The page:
SACRAMENTO -- The shots fired before police tape went up along Sacramento's Del Paso Boulevard last month may be the first, but not the loudest in what's developing into a war of words and wills.
On one side - Sacramento's city council.
On the other? The city's own police force and Sacramento county's sheriff - who's blasting the city on the police department's behalf.
Sheriff Scott Jones wouldn't speak about the matter on camera Wednesday, but his written words were shouting, "it pains me to see the way the Sacramento city council and mayor treat their police department."
That quote came from one of his social medial accounts.
He also wrote a newspaper op-ed harshly critiquing the council for ordering the release of body cam video from that Del Paso incident while police are still investigating a recovering Armani Lee.
They say Lee shot at them several times before they fired back.
"First of all, I think we did absolutely the right thing. The city council, the city and mayor made a commitment to the community about transparency," said Sacramento's district five councilman Jay Schenirer.
That commitment to increased transparency became a flash point in Sacramento after the public protested problems with video releases from another officer-involved shooting along Del Paso Boulevard - the one in which officers shot Joseph Mann 18 times, killing him.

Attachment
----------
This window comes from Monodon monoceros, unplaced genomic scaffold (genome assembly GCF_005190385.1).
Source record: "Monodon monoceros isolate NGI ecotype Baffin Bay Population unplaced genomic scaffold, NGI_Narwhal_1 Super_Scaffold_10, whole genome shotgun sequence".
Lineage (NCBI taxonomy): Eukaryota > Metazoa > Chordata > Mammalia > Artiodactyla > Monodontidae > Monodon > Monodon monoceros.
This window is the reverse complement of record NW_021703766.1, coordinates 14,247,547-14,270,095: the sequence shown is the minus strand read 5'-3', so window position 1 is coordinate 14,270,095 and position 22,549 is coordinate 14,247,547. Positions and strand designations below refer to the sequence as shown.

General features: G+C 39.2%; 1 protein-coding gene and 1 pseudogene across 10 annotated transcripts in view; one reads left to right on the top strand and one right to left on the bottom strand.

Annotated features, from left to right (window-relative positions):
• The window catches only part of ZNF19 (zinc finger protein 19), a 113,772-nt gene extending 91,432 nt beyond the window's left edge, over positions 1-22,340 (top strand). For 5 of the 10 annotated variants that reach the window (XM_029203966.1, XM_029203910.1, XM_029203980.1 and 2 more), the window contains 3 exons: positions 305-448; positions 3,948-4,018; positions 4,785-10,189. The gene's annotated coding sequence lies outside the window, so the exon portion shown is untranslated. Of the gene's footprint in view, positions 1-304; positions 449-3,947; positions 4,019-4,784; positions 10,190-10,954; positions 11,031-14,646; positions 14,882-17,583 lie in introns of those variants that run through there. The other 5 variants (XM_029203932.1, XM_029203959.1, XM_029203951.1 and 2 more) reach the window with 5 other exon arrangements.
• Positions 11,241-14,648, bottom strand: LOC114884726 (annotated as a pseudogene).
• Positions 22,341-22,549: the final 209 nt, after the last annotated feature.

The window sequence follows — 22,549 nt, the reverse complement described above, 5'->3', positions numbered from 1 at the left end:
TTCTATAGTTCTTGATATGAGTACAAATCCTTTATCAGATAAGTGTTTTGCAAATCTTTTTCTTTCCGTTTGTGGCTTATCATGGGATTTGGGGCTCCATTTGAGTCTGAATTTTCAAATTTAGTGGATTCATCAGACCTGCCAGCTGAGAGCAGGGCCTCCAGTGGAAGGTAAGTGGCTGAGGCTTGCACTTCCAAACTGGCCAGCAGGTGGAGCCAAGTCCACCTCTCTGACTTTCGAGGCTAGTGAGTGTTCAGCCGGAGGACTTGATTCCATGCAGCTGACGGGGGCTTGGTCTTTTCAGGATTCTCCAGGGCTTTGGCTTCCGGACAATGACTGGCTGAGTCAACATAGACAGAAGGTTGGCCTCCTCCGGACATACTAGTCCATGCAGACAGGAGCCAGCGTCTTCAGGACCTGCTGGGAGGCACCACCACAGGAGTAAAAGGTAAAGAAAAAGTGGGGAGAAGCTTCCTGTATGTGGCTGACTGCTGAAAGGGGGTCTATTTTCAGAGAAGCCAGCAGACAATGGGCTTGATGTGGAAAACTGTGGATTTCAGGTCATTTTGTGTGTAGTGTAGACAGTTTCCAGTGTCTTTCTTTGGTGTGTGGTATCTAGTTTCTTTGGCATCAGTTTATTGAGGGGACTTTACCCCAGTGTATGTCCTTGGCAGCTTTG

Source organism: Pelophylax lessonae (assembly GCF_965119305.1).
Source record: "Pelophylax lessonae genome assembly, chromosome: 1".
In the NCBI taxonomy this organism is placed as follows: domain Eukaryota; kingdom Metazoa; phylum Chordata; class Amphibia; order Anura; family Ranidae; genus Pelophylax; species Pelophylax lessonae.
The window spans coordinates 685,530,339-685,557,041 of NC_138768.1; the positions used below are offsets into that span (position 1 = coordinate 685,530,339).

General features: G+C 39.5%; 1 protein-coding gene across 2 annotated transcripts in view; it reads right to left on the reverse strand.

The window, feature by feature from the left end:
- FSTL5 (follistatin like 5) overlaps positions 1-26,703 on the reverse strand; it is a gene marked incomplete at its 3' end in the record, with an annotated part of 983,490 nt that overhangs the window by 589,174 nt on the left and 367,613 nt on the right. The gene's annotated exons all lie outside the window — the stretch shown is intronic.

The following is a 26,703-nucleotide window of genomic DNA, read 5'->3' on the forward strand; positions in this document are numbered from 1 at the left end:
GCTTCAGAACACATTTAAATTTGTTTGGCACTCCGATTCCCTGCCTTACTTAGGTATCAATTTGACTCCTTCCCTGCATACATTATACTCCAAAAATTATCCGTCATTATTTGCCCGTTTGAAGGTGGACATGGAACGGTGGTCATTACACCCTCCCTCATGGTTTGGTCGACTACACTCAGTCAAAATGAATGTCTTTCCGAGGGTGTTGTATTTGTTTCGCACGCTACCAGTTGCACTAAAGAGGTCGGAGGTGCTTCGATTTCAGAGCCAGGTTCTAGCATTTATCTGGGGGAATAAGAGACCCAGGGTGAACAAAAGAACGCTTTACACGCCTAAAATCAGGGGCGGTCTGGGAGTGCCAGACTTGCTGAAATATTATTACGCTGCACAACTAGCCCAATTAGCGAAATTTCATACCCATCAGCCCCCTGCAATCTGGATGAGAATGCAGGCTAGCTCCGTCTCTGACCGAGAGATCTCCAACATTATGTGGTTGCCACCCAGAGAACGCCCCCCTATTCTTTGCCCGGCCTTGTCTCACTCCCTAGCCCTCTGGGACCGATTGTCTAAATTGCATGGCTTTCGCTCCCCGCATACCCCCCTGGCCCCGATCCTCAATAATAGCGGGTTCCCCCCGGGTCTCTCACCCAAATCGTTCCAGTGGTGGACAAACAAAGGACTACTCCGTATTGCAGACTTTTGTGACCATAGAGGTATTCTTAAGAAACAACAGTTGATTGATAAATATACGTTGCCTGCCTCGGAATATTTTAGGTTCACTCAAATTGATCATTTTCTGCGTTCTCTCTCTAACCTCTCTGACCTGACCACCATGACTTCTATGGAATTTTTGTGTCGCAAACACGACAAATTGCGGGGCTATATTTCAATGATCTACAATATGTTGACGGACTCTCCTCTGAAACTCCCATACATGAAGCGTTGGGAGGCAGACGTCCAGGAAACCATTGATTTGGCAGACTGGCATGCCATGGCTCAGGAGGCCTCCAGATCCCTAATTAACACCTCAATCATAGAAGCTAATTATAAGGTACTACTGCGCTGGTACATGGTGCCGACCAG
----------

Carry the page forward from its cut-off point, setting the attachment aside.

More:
That inspired changes to city policy requiring that kind of video from such to be released in 30 days.
The department wanted more time with the Armani Lee case, but Tuesday Mayor Steinberg said 'No.'
Tim Davis, president of the city's police union, was front and center Tuesday on another point of tension with the city - the exodus of officers over low pay and planned retention bonuses to stop the bleeding.
Wednesday he could only comment by phone about his agreement with the sheriff on the video issue.
"It sets a horrible precedent that we don't care about whether we can prosecute cases. We don't care about whether we can complete those investigations. We just want transparency at all costs," he said.
"I'm...I'm pretty angry right now."
When it comes to how most of the force feels about what the sheriff's done, Davis said, "I think the sheriff uh... summarized the feeling of a lot of police officers pretty well in his article."
Jones' own employment operations became an issue in his failed congressional bid with accusations of sexual harassment by deputies, which make some raise eyebrows at his finger-pointing.
"I'm not going to comment on their employment practices and I would wish that they wouldn't comment on ours," said Schenirer.
Wednesday the mayor was not available to comment about the sheriff's actions.
As far as the video at the heart of Sheriff Jones' defense of the Sacramento Police Department, city officers are still preparing it for release despite the mayor's directive for that to be done immediately.